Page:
Wojtek The Bear: World War Two’s Unlikeliest Hero

How an orphaned Syrian bear became a Polish army unit's poster boy.

Wojtek Troops

Wikimedia CommonsTroops of the Polish 22 Transport Artillery Company watch as one of their comrades play wrestles with Wojtek their mascot bear during the Middle Eastern campaign of World War Two, circa 1942-1943..

Amid a long journey to join forces with the British Army in World War Two, one unit of the Polish II Corps stumbled upon an unlikely, and invaluable, comrade: A Syrian brown bear.

A New Army And A New Mascot

Poland bore a bulk of World War Two-related traumas. After the Nazis invaded Poland on September 1, 1939 — only to be followed by the subsequent Soviet invasion on the 17th — the country had only experienced a couple of decades of independence before it found itself under occupation once again.

Following the invasions, Stalin and Hitler agreed to a nonaggression treaty, which effectively divided Poland in two. Hitler broke that pact on June 22, 1941, when he ordered an invasion of the USSR.

In what came to be known as the Sikorski-Mayski Agreement, Stalin declared all previous pacts between the USSR and Poland to be null and void. Among other things, this allowed Poles to create their own army, despite technically being on Soviet soil. That they did, and the army became the Polish II Corps led by Lieutenant General Władysław Anders.

In the spring of 1942, the newly-formed army left the USSR for Iran, along with the thousands of Polish civilians released from Soviet gulags. On the way to Tehran, the traveling Poles encountered an Iranian boy in the town of Hamadan who had found an orphaned bear cub. Irena Bokiewicz, one of the civilians, was so enamored with the cub that one of the lieutenants purchased him in exchange for a few tins of food.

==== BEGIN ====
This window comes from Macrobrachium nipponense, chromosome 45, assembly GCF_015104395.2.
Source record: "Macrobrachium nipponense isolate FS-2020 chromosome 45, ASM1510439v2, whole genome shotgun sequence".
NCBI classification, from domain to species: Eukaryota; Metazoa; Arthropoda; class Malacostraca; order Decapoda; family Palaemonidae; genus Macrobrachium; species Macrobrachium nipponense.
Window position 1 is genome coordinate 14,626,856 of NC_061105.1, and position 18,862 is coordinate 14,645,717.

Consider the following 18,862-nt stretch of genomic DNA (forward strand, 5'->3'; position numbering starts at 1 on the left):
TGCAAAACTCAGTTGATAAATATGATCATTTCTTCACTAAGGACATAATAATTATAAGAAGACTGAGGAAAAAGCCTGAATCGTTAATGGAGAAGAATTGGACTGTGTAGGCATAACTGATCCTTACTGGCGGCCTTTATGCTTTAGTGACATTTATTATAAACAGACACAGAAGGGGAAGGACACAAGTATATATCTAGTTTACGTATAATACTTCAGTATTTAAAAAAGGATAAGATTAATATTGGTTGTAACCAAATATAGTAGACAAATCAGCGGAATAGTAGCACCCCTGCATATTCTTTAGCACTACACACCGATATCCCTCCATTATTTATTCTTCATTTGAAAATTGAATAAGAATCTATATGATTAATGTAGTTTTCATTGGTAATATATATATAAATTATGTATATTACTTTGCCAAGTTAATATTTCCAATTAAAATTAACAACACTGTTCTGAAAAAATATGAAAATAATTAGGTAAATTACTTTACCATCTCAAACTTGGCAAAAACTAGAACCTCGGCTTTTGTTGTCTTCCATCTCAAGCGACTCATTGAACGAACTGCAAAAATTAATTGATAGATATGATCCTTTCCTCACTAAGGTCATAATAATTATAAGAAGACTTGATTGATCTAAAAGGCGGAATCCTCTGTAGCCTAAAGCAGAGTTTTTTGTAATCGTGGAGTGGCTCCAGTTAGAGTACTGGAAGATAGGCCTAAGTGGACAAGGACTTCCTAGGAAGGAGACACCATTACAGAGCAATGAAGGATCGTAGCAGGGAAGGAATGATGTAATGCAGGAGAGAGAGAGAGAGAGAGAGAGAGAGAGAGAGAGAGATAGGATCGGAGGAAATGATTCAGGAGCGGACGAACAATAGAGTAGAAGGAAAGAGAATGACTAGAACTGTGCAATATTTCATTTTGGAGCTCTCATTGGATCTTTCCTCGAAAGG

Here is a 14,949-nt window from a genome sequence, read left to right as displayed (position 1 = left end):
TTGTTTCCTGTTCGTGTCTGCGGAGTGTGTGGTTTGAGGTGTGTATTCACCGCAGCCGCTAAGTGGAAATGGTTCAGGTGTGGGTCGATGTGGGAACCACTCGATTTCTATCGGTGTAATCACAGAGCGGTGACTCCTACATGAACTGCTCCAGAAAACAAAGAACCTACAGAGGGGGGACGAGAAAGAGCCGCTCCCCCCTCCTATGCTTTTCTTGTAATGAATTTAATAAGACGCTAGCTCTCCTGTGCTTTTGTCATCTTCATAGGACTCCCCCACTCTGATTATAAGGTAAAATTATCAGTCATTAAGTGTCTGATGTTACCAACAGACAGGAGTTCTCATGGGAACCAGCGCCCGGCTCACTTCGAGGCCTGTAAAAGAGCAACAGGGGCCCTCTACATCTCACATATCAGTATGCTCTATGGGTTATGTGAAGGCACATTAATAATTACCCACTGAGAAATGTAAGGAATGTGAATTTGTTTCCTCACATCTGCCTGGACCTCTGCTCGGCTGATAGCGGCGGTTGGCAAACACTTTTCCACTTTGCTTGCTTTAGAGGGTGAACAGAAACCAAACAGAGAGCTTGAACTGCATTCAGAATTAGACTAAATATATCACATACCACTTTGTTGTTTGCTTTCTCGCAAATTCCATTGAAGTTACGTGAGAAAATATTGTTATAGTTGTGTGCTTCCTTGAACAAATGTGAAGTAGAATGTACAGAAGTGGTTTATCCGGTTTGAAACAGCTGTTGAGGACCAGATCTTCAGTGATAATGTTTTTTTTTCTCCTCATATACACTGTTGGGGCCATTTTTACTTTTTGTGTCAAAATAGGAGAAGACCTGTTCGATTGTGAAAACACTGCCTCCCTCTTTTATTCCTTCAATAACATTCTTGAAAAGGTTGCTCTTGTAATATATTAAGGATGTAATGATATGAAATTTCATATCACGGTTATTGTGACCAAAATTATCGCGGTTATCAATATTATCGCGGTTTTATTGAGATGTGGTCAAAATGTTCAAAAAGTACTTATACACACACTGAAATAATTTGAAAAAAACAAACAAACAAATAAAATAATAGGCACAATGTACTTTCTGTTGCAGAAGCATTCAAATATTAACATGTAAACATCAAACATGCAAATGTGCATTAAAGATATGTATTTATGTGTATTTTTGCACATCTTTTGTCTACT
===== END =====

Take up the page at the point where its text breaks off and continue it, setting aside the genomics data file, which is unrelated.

The cub became a part of the 22nd Artillery Supply Company, and soon received its own Polish name, Wojtek (pronounced voy-tek), which translates to “joyous soldier.” Wojtek traveled with the company through the Middle East, as the unit made its way to join forces with the 3rd Carpathian Division of the British Army in Palestine.

An Ursine Comrade

Wojtek Sitting Down

Wikimedia CommonsWojtek sits with a Polish soldier, 1942.

Growing up with soldiers, Wojtek adopted some rather curious habits. Indeed, reports say that the bear would drink milk from an old vodka bottle, imbibe beer and wine, and smoke (and eat) cigarettes with his army buddies, just as any soldier would.

Wojtek quickly became a source of light in the midst of war. He would often wrestle with his fellow fighters, and even learned to salute when greeted by his company men.

Wojtek’s fate with the company fell on uncertain times in 1943, when the unit prepared to board a ship and join the Allied campaign against Italy in Naples. Officials at the Alexandria, Egypt port refused to let the bear on as he was not officially part of the army.

In a quick, if not bizarre, workaround, soldiers made Wojtek a private of the Polish II Corps, and gave him a rank, service number, and pay book to legitimate his status. It worked, and Wojtek joined his comrades onto the Italy-bound vessel, this time as a legal member of the army.

By the time the united arrived in Italy, Wojtek had grown significantly from cub to a 6 ft tall, 485 lb. adult Syrian brown bear. Making good use of his size and strength, the company taught Wojtek how to carry crates of mortar rounds, which he reportedly did without fail during the bloody battle of Monte Cassino.

Wojtek not only survived the conflict — soon after, he achieved immortality. Indeed, following Wojtek’s valiant performance, Polish high command made Wojtek the official emblem of the 22nd Artillery Supply Company.

When the war came to a close in 1945, Wojtek retired from army life and traveled to Scotland with his fellow soldiers. Unlike his fellow veterans, Wojtek retired to the Edinburgh Zoo.

Wojtek_(bear)_statue_in_Princes_Street_Gardens

Wikimedia Commons

While 21-year-old Wojtek would die at the zoo on December 2, 1963, his memories of army life would stay with him for the rest of his days. Reports say that the bear would perk up when he heard visitors speak Polish.


For more on how animals have aided war efforts, check out the story of military dolphins. Then meet Sergeant Stubby, World War I’s most decorated dog soldier.

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